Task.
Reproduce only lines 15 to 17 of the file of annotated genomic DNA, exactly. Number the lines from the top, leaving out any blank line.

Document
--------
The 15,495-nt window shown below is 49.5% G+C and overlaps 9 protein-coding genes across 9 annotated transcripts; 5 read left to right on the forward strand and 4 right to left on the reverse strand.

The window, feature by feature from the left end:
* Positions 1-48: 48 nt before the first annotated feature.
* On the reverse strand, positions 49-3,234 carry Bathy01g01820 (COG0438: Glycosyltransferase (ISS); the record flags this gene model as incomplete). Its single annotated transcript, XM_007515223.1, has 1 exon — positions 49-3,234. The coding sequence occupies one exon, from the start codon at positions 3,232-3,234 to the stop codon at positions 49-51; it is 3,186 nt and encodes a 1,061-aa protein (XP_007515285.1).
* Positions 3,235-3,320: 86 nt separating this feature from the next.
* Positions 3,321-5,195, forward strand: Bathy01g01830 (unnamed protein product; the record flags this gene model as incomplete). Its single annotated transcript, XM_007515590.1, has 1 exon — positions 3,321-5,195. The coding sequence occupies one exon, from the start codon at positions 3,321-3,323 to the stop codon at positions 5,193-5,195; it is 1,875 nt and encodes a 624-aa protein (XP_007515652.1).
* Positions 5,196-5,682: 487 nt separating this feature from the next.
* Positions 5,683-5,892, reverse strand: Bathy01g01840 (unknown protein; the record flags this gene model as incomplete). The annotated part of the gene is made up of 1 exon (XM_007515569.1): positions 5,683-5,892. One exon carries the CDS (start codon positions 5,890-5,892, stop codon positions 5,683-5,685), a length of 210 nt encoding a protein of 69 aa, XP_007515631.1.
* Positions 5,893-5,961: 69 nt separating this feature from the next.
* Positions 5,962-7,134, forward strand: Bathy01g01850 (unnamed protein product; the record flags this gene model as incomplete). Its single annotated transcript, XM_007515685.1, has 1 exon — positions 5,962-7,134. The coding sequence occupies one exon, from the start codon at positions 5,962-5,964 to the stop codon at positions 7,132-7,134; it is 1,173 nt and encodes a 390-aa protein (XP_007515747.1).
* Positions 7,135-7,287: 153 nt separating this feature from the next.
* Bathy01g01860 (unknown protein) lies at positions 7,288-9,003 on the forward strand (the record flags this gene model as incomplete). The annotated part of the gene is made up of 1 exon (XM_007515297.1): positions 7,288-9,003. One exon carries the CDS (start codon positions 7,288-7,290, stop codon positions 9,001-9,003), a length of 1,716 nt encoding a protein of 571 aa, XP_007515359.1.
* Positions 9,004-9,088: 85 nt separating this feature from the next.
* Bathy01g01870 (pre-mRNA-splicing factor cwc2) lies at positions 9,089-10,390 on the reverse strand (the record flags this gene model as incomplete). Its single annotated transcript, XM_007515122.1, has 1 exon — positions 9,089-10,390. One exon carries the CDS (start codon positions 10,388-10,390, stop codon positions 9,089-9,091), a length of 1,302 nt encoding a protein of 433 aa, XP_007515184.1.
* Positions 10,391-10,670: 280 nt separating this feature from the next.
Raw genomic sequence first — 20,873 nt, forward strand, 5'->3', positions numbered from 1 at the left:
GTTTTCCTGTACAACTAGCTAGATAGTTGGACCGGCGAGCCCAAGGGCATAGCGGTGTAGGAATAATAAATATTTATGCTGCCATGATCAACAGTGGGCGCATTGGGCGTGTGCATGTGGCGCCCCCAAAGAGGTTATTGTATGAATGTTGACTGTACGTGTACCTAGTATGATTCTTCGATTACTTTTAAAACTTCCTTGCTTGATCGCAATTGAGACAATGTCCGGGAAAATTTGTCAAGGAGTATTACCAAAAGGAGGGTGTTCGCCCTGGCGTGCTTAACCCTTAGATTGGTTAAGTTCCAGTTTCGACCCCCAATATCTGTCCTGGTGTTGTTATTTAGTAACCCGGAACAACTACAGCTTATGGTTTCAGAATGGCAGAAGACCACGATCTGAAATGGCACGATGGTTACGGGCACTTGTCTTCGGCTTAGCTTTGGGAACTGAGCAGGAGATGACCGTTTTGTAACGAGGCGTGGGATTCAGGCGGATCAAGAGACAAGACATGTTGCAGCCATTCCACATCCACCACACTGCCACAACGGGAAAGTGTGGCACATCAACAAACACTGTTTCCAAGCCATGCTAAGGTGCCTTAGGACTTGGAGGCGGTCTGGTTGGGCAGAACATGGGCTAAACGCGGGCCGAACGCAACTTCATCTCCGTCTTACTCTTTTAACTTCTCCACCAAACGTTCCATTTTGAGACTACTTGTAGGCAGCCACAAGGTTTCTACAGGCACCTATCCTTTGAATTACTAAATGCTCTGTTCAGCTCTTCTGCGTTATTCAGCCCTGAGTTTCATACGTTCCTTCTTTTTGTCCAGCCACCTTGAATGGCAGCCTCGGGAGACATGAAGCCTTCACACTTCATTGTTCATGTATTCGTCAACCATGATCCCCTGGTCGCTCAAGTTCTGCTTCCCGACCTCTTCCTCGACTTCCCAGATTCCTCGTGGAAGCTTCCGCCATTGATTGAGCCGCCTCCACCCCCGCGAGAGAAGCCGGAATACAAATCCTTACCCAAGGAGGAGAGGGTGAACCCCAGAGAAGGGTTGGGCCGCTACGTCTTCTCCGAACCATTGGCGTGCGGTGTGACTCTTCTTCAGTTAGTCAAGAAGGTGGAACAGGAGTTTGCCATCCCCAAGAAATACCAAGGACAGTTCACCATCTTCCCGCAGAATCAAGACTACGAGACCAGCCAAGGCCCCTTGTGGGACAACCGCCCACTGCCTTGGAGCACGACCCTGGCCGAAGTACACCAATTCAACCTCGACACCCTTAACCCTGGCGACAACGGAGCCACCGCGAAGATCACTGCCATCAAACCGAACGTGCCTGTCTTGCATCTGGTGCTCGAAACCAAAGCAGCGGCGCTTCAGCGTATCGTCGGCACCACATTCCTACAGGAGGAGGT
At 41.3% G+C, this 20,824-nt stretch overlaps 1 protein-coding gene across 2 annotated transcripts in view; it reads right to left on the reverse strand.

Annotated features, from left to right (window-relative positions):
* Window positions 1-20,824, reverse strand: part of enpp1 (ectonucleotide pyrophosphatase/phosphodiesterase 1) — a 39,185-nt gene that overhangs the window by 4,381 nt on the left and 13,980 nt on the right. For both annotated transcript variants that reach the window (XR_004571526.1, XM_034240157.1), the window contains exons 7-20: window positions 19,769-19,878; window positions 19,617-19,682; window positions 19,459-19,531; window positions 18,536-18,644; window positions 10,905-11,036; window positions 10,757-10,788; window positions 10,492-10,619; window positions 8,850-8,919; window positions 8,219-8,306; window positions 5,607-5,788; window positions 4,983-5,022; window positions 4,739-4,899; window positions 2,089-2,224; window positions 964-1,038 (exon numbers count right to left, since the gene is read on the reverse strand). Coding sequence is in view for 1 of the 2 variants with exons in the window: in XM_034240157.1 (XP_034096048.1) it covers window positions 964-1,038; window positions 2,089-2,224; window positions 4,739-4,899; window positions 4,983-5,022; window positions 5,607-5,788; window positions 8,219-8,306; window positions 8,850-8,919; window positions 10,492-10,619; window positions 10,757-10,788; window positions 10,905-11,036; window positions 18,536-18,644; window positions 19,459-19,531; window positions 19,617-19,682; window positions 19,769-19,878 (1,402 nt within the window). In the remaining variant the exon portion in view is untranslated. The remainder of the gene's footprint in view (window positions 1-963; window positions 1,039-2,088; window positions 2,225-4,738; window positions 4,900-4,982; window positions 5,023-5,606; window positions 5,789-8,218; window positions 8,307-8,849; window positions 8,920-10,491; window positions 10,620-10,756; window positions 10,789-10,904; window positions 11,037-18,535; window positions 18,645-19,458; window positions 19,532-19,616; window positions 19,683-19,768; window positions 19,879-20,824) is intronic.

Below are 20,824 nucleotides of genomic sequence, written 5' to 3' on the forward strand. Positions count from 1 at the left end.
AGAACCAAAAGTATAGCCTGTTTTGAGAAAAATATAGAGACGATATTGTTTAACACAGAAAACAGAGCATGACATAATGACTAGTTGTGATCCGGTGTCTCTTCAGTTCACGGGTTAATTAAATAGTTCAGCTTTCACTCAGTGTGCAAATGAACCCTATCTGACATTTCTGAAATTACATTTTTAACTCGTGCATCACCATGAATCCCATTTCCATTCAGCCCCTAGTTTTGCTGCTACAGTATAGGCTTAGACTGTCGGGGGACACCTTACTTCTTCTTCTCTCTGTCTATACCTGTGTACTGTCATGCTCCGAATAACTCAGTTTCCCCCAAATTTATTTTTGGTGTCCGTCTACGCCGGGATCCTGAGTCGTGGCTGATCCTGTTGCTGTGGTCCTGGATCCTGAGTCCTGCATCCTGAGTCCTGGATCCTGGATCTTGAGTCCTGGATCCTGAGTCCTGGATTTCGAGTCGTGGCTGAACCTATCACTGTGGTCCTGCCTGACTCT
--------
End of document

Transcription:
* Positions 10,391-10,670: 280 nt separating this feature from the next.
Raw genomic sequence first — 20,873 nt, forward strand, 5'->3', positions numbered from 1 at the left:
GTTTTCCTGTACAACTAGCTAGATAGTTGGACCGGCGAGCCCAAGGGCATAGCGGTGTAGGAATAATAAATATTTATGCTGCCATGATCAACAGTGGGCGCATTGGGCGTGTGCATGTGGCGCCCCCAAAGAGGTTATTGTATGAATGTTGACTGTACGTGTACCTAGTATGATTCTTCGATTACTTTTAAAACTTCCTTGCTTGATCGCAATTGAGACAATGTCCGGGAAAATTTGTCAAGGAGTATTACCAAAAGGAGGGTGTTCGCCCTGGCGTGCTTAACCCTTAGATTGGTTAAGTTCCAGTTTCGACCCCCAATATCTGTCCTGGTGTTGTTATTTAGTAACCCGGAACAACTACAGCTTATGGTTTCAGAATGGCAGAAGACCACGATCTGAAATGGCACGATGGTTACGGGCACTTGTCTTCGGCTTAGCTTTGGGAACTGAGCAGGAGATGACCGTTTTGTAACGAGGCGTGGGATTCAGGCGGATCAAGAGACAAGACATGTTGCAGCCATTCCACATCCACCACACTGCCACAACGGGAAAGTGTGGCACATCAACAAACACTGTTTCCAAGCCATGCTAAGGTGCCTTAGGACTTGGAGGCGGTCTGGTTGGGCAGAACATGGGCTAAACGCGGGCCGAACGCAACTTCATCTCCGTCTTACTCTTTTAACTTCTCCACCAAACGTTCCATTTTGAGACTACTTGTAGGCAGCCACAAGGTTTCTACAGGCACCTATCCTTTGAATTACTAAATGCTCTGTTCAGCTCTTCTGCGTTATTCAGCCCTGAGTTTCATACGTTCCTTCTTTTTGTCCAGCCACCTTGAATGGCAGCCTCGGGAGACATGAAGCCTTCACACTTCATTGTTCATGTATTCGTCAACCATGATCCCCTGGTCGCTCAAGTTCTGCTTCCCGACCTCTTCCTCGACTTCCCAGATTCCTCGTGGAAGCTTCCGCCATTGATTGAGCCGCCTCCACCCCCGCGAGAGAAGCCGGAATACAAATCCTTACCCAAGGAGGAGAGGGTGAACCCCAGAGAAGGGTTGGGCCGCTACGTCTTCTCCGAACCATTGGCGTGCGGTGTGACTCTTCTTCAGTTAGTCAAGAAGGTGGAACAGGAGTTTGCCATCCCCAAGAAATACCAAGGACAGTTCACCATCTTCCCGCAGAATCAAGACTACGAGACCAGCCAAGGCCCCTTGTGGGACAACCGCCCACTGCCTTGGAGCACGACCCTGGCCGAAGTACACCAATTCAACCTCGACACCCTTAACCCTGGCGACAACGGAGCCACCGCGAAGATCACTGCCATCAAACCGAACGTGCCTGTCTTGCATCTGGTGCTCGAAACCAAAGCAGCGGCGCTTCAGCGTATCGTCGGCACCACATTCCTACAGGAGGAGGT